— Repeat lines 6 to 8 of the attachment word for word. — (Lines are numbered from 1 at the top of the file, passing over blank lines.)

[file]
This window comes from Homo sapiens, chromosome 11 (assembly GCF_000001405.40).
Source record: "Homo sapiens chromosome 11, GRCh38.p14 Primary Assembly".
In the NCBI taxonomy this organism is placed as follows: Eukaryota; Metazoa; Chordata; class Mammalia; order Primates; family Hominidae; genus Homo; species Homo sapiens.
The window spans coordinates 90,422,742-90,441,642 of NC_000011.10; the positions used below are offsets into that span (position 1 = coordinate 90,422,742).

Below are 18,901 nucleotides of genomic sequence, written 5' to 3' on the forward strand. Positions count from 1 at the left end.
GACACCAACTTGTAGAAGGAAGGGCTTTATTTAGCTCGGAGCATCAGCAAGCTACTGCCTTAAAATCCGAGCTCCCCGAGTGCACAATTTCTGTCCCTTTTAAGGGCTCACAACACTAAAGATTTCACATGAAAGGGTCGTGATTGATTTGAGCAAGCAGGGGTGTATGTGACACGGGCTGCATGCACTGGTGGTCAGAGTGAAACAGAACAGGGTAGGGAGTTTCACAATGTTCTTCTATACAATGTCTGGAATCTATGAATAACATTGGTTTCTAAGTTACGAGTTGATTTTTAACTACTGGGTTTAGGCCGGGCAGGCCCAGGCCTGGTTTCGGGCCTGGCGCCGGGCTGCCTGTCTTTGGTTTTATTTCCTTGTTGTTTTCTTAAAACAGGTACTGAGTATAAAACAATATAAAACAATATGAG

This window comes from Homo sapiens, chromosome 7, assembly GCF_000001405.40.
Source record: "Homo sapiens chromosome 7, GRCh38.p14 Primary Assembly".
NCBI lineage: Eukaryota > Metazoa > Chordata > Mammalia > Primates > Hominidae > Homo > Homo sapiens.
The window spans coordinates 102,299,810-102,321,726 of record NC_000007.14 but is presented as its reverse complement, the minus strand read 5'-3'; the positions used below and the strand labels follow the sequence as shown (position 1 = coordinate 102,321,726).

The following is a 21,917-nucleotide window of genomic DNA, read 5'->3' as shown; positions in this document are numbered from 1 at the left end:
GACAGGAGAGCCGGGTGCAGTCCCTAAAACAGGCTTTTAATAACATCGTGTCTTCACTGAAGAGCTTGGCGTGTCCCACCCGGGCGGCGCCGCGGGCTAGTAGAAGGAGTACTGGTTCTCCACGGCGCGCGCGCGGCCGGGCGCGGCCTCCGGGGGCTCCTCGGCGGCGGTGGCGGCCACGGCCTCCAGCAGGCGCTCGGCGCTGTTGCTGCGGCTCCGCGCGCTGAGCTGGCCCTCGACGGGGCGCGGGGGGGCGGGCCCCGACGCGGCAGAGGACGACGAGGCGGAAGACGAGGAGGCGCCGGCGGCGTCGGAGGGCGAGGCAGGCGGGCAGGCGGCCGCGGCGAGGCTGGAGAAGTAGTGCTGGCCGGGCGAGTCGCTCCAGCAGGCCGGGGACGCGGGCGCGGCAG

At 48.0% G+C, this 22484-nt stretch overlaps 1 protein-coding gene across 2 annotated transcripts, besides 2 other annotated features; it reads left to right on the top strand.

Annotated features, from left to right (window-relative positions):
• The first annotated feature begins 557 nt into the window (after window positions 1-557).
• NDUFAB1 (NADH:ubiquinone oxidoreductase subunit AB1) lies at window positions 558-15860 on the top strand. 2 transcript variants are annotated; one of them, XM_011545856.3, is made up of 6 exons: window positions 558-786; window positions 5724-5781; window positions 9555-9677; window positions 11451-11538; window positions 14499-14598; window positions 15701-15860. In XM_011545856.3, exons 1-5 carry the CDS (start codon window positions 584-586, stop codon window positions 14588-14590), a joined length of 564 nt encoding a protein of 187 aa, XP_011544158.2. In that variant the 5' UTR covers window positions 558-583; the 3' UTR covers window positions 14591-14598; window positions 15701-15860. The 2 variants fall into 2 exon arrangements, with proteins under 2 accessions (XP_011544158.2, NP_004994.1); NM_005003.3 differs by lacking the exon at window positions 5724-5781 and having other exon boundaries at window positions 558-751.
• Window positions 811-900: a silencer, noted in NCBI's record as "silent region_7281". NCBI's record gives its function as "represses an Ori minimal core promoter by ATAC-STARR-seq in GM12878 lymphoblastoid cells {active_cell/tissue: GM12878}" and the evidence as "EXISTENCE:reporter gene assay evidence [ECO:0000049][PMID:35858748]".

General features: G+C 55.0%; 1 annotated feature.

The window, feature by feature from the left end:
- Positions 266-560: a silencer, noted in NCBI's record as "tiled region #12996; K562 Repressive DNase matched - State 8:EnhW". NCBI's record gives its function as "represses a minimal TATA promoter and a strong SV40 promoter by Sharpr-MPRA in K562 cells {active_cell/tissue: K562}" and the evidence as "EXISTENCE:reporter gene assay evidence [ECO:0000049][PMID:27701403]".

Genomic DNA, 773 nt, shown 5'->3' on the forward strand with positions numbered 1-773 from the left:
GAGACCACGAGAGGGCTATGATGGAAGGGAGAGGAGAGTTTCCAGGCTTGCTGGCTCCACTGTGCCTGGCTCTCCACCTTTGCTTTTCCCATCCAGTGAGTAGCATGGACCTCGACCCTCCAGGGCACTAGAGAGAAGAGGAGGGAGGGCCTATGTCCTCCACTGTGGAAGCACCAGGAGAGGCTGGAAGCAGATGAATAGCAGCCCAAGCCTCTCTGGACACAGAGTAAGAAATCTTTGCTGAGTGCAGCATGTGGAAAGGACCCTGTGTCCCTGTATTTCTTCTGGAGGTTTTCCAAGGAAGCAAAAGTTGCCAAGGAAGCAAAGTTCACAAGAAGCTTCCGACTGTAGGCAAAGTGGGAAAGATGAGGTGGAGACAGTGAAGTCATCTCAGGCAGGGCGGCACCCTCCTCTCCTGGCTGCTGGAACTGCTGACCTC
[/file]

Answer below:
GACACCAACTTGTAGAAGGAAGGGCTTTATTTAGCTCGGAGCATCAGCAAGCTACTGCCTTAAAATCCGAGCTCCCCGAGTGCACAATTTCTGTCCCTTTTAAGGGCTCACAACACTAAAGATTTCACATGAAAGGGTCGTGATTGATTTGAGCAAGCAGGGGTGTATGTGACACGGGCTGCATGCACTGGTGGTCAGAGTGAAACAGAACAGGGTAGGGAGTTTCACAATGTTCTTCTATACAATGTCTGGAATCTATGAATAACATTGGTTTCTAAGTTACGAGTTGATTTTTAACTACTGGGTTTAGGCCGGGCAGGCCCAGGCCTGGTTTCGGGCCTGGCGCCGGGCTGCCTGTCTTTGGTTTTATTTCCTTGTTGTTTTCTTAAAACAGGTACTGAGTATAAAACAATATAAAACAATATGAG

This window comes from Homo sapiens, chromosome 7, assembly GCF_000001405.40.
Source record: "Homo sapiens chromosome 7, GRCh38.p14 Primary Assembly".